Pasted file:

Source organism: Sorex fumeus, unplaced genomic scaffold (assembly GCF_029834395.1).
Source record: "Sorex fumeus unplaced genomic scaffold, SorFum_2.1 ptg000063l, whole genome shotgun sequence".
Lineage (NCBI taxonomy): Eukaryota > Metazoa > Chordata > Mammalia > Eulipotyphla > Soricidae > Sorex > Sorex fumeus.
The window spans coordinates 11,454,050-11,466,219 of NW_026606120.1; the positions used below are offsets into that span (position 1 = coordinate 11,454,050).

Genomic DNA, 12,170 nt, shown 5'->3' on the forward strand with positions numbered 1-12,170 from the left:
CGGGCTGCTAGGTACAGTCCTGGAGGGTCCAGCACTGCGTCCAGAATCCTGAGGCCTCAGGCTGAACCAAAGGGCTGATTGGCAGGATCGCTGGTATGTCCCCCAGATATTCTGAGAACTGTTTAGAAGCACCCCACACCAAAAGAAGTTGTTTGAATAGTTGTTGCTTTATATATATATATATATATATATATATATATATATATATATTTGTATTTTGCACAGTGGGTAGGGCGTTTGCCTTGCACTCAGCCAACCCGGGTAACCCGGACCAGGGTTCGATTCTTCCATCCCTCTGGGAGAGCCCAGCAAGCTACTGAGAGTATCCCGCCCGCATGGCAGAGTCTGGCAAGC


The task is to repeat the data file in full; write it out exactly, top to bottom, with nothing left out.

Source organism: Sorex fumeus, unplaced genomic scaffold (assembly GCF_029834395.1).
Source record: "Sorex fumeus unplaced genomic scaffold, SorFum_2.1 ptg000063l, whole genome shotgun sequence".
Lineage (NCBI taxonomy): Eukaryota > Metazoa > Chordata > Mammalia > Eulipotyphla > Soricidae > Sorex > Sorex fumeus.
The window spans coordinates 11,454,050-11,466,219 of NW_026606120.1; the positions used below are offsets into that span (position 1 = coordinate 11,454,050).

Genomic DNA, 12,170 nt, shown 5'->3' on the forward strand with positions numbered 1-12,170 from the left:
CGGGCTGCTAGGTACAGTCCTGGAGGGTCCAGCACTGCGTCCAGAATCCTGAGGCCTCAGGCTGAACCAAAGGGCTGATTGGCAGGATCGCTGGTATGTCCCCCAGATATTCTGAGAACTGTTTAGAAGCACCCCACACCAAAAGAAGTTGTTTGAATAGTTGTTGCTTTATATATATATATATATATATATATATATATATATATATATTTGTATTTTGCACAGTGGGTAGGGCGTTTGCCTTGCACTCAGCCAACCCGGGTAACCCGGACCAGGGTTCGATTCTTCCATCCCTCTGGGAGAGCCCAGCAAGCTACTGAGAGTATCCCGCCCGCATGGCAGAGTCTGGCAAGC